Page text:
Ali adds that dark times are ahead unless the security establishment stops patronizing non-state actors.
After coming to power, Prime Minister Nawaz Sharif and Imran Khan also urged peace talks with the TTP. Following the attack on the APC, however, Sharif said in a televised address, “The Peshawar atrocity has changed Pakistan. We need to eradicate the mindset of terrorism to defeat extremism and sectarianism.” He added, “This horrendous attack has shaken the nation as the terrorists attacked the future of this country.”
The Peshawar tragedy united both the civilian and military leadership of the country, resulting in a National Action Plan (NAP) to eradicate terrorism. To execute the plan, the government subsequently presented the 21st constitutional amendment and the Pakistan Army (Amendment) Bill 2015. Both bills passed, among other things allowing for the establishment of military courts for terrorists, for speedy trials.
The Washington Post has reported that after years of terrorist attacks, military coups and political upheaval, Pakistan has for now settled into a period of relative calm. Over the past nine months, government statistics show, major terrorist attacks have declined 70 percent, and Pakistanis are flocking back to shopping malls, resorts and restaurants.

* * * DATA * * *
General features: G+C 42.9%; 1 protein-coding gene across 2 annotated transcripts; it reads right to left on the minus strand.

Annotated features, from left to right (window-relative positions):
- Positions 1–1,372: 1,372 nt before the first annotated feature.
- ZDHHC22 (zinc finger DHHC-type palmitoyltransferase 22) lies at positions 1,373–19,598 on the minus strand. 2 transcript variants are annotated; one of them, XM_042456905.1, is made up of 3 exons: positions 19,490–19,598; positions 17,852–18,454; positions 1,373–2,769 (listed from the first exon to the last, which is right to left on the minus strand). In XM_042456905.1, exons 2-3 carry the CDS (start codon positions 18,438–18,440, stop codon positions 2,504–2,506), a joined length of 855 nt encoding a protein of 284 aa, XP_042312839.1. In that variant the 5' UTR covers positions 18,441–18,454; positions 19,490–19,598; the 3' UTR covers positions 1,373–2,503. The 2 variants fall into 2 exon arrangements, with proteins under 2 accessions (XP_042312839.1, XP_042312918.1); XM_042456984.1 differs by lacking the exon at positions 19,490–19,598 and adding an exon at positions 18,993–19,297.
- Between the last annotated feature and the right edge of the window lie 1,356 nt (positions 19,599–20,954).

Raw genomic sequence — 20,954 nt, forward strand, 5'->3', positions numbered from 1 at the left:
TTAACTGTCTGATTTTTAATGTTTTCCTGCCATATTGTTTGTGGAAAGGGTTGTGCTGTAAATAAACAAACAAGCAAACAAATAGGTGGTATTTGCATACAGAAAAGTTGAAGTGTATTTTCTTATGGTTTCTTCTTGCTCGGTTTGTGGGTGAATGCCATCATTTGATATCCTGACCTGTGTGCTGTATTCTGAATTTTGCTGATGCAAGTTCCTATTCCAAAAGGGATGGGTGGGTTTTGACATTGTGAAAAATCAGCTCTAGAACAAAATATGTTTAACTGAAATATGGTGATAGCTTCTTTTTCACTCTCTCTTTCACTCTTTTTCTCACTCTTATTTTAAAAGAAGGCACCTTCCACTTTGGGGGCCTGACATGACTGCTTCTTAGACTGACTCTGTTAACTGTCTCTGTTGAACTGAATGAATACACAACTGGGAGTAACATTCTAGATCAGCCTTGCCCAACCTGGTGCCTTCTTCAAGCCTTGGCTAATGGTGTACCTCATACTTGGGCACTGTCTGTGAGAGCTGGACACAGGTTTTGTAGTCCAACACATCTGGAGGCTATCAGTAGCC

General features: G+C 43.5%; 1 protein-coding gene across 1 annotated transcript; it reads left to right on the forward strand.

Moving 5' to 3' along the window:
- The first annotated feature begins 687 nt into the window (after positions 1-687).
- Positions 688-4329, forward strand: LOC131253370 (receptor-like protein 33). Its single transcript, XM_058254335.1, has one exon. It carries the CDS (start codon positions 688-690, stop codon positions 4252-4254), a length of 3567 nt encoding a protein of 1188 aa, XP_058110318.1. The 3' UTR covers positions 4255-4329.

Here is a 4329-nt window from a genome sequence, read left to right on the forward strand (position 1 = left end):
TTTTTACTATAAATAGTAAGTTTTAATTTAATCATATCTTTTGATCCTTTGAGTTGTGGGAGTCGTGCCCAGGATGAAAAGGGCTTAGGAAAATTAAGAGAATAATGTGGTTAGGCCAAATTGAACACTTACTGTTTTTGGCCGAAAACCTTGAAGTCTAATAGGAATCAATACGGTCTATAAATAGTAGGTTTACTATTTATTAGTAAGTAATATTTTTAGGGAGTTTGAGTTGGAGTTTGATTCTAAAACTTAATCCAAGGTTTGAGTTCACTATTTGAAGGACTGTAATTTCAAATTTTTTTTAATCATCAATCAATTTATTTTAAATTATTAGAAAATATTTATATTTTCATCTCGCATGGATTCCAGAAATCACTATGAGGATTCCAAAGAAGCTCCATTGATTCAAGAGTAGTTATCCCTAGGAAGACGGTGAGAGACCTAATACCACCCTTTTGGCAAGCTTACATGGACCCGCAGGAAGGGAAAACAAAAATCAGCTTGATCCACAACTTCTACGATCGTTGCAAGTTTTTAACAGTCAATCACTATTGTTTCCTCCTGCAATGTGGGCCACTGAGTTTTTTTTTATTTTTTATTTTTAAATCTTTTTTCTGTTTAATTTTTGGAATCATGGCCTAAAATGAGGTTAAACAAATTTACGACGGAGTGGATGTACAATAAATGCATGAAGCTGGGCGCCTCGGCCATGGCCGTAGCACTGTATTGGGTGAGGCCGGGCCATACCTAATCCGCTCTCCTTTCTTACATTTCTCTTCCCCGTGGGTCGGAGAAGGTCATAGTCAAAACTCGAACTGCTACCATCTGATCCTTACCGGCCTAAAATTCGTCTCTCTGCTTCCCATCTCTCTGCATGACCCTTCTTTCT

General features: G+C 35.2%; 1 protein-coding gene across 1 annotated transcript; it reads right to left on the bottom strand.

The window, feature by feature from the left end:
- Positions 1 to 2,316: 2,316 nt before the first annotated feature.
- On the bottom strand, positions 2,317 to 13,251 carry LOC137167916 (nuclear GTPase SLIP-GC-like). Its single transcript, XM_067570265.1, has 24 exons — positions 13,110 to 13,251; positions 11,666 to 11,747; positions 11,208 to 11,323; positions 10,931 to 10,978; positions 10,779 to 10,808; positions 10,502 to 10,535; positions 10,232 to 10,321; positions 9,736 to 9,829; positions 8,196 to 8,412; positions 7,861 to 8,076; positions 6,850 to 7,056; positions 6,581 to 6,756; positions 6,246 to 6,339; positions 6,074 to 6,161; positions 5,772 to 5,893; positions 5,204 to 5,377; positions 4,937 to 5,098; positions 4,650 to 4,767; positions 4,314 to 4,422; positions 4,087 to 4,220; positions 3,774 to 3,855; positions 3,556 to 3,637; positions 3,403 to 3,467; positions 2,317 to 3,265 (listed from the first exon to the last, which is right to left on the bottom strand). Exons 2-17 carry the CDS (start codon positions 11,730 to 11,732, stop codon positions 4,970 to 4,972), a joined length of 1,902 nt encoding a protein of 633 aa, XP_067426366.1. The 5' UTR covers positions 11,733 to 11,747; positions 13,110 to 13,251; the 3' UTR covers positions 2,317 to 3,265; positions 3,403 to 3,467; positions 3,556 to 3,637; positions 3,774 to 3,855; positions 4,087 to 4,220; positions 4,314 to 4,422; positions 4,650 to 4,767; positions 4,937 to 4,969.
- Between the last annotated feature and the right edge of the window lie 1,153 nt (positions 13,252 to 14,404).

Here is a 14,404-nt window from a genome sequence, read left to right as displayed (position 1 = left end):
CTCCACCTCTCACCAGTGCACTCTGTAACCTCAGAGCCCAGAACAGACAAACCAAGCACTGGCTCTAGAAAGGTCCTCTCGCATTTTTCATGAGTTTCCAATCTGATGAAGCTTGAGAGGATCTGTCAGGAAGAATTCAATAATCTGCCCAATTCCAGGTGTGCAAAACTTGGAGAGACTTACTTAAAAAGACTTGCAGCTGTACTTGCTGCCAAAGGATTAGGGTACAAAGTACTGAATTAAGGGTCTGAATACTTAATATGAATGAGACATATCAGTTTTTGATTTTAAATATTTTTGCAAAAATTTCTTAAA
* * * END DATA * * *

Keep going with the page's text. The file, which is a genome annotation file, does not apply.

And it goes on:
However, Marvi Sirmed, a columnist with The Nation, writes, “One important factor in NAP’s ineffectiveness has been continuous problem of ownership and responsibility among various tiers of the state. Whereas the military institutions have been eager to claim credit of successes, the blame of failures and inaction has been invariably put on civilian security machinery. The civilian leadership and institutions on the other hand have largely been appearing as lame ducks.”
In Punjab province, Punjab Home Minister Shuja Khanzada was at the forefront in cracking down on banned outfits under the NAP. He was killed in a suicide attack along with 19 other people at his political office in Shadi Khan village, Attock District. One of the Taliban-affiliated militant groups, Lashkar-e-Islam, claimed responsibility for the attack, saying it was retaliation for military operations against them.
A Lahore-based journalist told The Diplomat that counterterrorism efforts had traditionally been directed at the tribal areas and Khyber Pakhtunkhwa, with the government ignoring Punjab, where sectarian and religious extremist groups are based. As a consequence, Punjab is now a major source of terrorism. However, the journalist agrees that since the attack on the APS in Peshawar, the government had been much more aggressive in tackling terrorism.
The Pakistan Institute for Parliamentary Services (PIPS), set up to provide quality research and capacity building services for parliamentarians and parliamentary functionaries, recently noted that the National Action Plan is a stop-gap arrangement for tackling the menace of terrorism. It can be termed a short-term strategy – but even based on that understanding it has serious challenges. The country still needs a comprehensive antiterrorism strategy with short-, medium-, and long-term goals. It also needs different strategies for different types of terrorist groups, such as religious and nationalist separatists. The national consensus that formed in the wake of the tragedy in Peshawar has created the conditions for developing just such a comprehensive strategy. The government need only seize the opportunity.